Pull back the blankets. Hug reealllly tight.

His arms around my neck, begging me to stay.


I move to leave, and he holds tighter.

"I want to read you a story, mommy." His way of saying he wants to talk to me about cars and dinosaurs and super heroes.

I let him run his imagination for a bit. My mind wanders to the paperwork on the dining room table. The emails I've marked as important and haven't responded to. The blog I've been waiting to write. The chapter I was longing to finish.

He pauses.

I try to leave.

He holds tighter.


How can I stay when I have so much to do? Fold the laundry. Sweep the crumbs from the kitchen. Relax on the couch.

His eyes grin. Arms wrapped. Snuggled close.

I stay. Because one day, he'll go.


Thursday, November 15, 2012

Love Someone

Thoughts for Thursdays

Who can you take the time to love today?

Dear friends, let us love one another, 
for love comes from God. 
Everyone who loves has been 
born of God and knows God.
I John 4:7

Wednesday, November 14, 2012

Slowing Down for Christmas

Words for Wednesdays

Ever feel like the clock ticks faster between Halloween and New Years?

I'd like to live differently this year. I just ordered the e-book, "Celebrating and Savoring a Simple Christmas" that I plan on reading this weekend. The author, Crystal Paine, is the creator of Money Saving Moms, a website that I visit at least weekly. I'm looking forward to hearing her words of wisdom.

What about you? What are you doing to enjoy the season, rather than just "get through it?"

Friday, November 9, 2012

Listening for the Quiet

Five Minute Friday

The Word: QUIET

A weekly challenge by Lisa-Jo Baker. We all write about 1 word for five minutes.

Unedited. Just thoughts.



In order to write about the word "quiet," I had to first go into my room and lock my bedroom door, warning the kids that I needed five minutes alone.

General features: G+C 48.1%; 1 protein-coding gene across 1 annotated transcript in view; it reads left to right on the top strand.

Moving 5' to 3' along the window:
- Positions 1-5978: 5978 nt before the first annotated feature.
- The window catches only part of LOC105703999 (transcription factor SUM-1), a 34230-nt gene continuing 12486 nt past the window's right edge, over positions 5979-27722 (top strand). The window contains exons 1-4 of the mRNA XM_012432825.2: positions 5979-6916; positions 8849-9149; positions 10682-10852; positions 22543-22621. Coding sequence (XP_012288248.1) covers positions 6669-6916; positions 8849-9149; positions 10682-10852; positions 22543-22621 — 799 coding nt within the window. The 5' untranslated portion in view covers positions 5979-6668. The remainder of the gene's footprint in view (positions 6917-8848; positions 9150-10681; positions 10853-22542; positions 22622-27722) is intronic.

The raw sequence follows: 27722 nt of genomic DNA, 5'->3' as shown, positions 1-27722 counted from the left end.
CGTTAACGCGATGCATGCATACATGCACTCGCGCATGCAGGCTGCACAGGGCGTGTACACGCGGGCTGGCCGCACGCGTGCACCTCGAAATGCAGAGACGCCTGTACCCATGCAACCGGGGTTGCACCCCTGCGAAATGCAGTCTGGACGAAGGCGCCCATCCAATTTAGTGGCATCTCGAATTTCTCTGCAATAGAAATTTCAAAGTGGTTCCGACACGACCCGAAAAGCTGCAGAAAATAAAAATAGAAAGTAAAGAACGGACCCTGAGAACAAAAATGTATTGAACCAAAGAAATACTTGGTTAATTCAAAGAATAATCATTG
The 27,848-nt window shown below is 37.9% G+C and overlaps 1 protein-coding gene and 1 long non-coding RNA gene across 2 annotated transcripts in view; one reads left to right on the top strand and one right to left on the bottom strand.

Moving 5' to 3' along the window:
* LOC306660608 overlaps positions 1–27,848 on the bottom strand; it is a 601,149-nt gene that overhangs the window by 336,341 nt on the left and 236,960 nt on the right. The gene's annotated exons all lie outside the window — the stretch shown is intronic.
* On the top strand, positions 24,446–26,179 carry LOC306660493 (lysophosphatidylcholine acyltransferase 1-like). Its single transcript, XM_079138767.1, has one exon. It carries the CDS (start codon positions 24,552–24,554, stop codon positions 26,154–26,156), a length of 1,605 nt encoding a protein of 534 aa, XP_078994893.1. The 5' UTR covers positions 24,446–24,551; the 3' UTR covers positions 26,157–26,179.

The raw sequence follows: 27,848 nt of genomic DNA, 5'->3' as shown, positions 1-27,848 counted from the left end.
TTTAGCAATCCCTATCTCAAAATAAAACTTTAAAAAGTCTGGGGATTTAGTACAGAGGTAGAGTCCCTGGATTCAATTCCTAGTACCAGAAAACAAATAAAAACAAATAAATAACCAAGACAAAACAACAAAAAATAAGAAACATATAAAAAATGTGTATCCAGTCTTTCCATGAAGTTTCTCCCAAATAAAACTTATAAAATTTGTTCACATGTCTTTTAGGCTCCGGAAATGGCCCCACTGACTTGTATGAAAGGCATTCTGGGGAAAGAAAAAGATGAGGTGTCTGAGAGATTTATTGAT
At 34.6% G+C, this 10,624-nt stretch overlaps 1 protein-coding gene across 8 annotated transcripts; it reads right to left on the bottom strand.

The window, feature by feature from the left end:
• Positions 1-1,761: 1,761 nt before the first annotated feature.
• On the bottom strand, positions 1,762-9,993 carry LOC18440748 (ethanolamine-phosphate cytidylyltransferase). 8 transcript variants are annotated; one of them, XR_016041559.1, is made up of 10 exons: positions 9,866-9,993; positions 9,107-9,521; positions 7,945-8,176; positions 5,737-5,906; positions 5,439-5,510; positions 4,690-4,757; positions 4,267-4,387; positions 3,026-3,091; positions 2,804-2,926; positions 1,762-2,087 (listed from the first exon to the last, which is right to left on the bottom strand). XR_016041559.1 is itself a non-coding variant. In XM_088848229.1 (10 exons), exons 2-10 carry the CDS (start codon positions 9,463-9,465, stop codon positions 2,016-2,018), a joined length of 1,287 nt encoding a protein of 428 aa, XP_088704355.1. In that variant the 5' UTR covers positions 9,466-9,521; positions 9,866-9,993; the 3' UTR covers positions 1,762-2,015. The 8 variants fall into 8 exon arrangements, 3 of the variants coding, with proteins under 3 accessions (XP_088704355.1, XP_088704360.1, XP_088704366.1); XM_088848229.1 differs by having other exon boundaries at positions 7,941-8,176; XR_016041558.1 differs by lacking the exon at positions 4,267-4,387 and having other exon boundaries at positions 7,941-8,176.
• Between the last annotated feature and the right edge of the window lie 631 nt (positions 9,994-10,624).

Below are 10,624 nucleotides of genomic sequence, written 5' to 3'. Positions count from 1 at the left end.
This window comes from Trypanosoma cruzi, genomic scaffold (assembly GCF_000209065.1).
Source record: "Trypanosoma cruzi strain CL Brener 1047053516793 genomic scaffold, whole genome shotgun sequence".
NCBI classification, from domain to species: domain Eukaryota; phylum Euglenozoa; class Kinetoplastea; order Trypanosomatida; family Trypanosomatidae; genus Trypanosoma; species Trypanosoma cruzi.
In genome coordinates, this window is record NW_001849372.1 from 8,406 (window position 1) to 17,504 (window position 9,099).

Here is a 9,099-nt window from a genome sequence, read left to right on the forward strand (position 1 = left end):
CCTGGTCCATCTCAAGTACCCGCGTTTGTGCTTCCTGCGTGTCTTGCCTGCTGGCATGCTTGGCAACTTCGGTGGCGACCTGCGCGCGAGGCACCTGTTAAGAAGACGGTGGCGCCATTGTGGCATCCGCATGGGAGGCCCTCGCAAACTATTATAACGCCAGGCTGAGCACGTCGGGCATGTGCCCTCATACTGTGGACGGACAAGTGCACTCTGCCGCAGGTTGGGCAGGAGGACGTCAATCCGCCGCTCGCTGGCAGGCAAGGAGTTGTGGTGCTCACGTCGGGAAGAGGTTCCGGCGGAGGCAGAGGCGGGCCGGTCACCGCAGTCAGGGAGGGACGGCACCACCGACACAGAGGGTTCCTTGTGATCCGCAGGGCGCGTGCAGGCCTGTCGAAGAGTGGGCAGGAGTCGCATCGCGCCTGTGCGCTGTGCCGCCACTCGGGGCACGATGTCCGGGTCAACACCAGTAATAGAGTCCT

Even with the solitude, I can hear the clicking of my keys. The hum of the construction workers across the street. My son is right now asking, "Mommy?" Apparently a locked, shut door doesn't keep out questions and requests and urgent needs that only mommy can meet.

There isn't a lot of quiet at our house. Home Schooling involves spinning a lot of plates in the air at the same time, hoping they don't crash to the ground.

My best times of "quiet" are when I wake up before the kids and spend time with God. I'd love to say that I eagerly jump out of bed, slip on my robe, and glide to the couch with a smile across my face.


Most mornings I hit the snooze a few times and then roll out of bed with a thud.

I love the quiet times. It's just the first 2 minutes of getting out of a warm bed that are killer.

"Mommy?" There he is again.

Focus, Becky. Focus.

I try and remember that in a few short years, my house will be very quiet. The kids will be grown. There will be no "mommy" through the door. No giggles down the hallway. No squeals of laughter from the trampoline outside. No questions. No read aloud books. No clamber of this or that.

The quiet times will come.

For now, I'll unlock my door and listen. To their questions. To their tears. Even to their fights and screams and complaints.

And I'm learning that even in the midst of the noise, my spirit can be quiet within me, at rest, as I listen moment by moment for that still small voice.


Thursday, November 8, 2012

I'll probably get cancer

Thoughtful Thursdays

I’ve decided I’m probably going to get cancer.

I'm not wanting to sound insensitive to those fighting the battle, but as I think about everything in life, it just seems like it's inevitable.

My non-stick pots are starting to chip, and looking into their replacements has sent me on this path of cancer causing items.